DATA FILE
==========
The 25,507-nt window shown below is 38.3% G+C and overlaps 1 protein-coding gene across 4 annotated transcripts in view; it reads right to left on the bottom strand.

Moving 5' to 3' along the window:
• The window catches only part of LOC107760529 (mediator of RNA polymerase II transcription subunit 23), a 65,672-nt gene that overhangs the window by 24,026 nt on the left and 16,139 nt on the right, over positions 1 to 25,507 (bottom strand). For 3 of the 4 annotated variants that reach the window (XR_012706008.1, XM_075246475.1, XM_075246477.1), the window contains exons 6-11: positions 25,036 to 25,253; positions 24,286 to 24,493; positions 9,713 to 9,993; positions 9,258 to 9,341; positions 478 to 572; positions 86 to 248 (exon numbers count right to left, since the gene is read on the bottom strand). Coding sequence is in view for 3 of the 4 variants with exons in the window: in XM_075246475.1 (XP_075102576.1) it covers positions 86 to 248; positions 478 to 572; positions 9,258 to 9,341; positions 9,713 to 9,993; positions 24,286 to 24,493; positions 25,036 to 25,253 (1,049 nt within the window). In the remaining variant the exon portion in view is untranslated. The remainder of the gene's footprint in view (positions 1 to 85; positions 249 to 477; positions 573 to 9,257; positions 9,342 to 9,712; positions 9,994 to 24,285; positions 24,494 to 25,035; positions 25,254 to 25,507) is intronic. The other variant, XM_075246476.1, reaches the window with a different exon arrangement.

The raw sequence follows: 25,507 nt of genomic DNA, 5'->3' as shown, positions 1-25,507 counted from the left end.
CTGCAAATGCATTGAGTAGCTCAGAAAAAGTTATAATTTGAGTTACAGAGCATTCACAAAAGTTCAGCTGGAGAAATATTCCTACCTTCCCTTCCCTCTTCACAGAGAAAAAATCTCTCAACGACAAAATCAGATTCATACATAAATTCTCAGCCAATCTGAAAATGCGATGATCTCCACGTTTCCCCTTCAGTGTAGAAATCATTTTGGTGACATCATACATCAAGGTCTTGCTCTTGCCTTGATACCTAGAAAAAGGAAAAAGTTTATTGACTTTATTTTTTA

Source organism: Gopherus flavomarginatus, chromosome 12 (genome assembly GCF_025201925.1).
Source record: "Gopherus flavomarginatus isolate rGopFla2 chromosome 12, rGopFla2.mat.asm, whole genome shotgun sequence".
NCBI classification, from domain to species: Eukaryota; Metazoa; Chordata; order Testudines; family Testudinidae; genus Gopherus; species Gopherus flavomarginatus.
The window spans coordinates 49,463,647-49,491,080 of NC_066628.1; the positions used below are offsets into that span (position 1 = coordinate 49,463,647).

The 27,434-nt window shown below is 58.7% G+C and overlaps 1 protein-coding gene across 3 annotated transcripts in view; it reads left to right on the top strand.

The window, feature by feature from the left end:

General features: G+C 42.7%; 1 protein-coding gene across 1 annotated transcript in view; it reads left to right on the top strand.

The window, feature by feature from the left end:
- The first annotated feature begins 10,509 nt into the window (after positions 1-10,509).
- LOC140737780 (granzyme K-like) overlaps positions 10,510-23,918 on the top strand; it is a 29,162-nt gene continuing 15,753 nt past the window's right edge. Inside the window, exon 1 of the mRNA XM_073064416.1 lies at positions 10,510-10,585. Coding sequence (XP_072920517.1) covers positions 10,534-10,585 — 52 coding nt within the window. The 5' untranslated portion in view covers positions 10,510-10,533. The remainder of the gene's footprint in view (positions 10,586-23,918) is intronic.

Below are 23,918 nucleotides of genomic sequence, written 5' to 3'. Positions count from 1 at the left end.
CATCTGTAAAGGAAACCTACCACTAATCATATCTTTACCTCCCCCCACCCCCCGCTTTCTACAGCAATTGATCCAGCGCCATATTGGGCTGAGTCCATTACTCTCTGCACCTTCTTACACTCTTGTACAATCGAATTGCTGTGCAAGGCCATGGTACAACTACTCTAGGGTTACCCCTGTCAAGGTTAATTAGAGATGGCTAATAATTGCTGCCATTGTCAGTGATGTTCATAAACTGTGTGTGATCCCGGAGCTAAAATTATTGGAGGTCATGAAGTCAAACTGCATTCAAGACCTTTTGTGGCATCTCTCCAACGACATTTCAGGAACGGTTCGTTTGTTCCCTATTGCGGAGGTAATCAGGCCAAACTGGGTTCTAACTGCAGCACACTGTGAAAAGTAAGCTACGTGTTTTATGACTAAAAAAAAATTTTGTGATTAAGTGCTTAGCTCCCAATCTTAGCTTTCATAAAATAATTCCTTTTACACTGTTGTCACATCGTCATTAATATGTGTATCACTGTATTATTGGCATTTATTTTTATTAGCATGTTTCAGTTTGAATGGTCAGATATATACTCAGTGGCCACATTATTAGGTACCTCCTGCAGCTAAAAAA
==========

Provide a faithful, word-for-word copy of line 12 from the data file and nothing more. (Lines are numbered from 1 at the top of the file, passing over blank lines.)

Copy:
General features: G+C 42.7%; 1 protein-coding gene across 1 annotated transcript in view; it reads left to right on the top strand.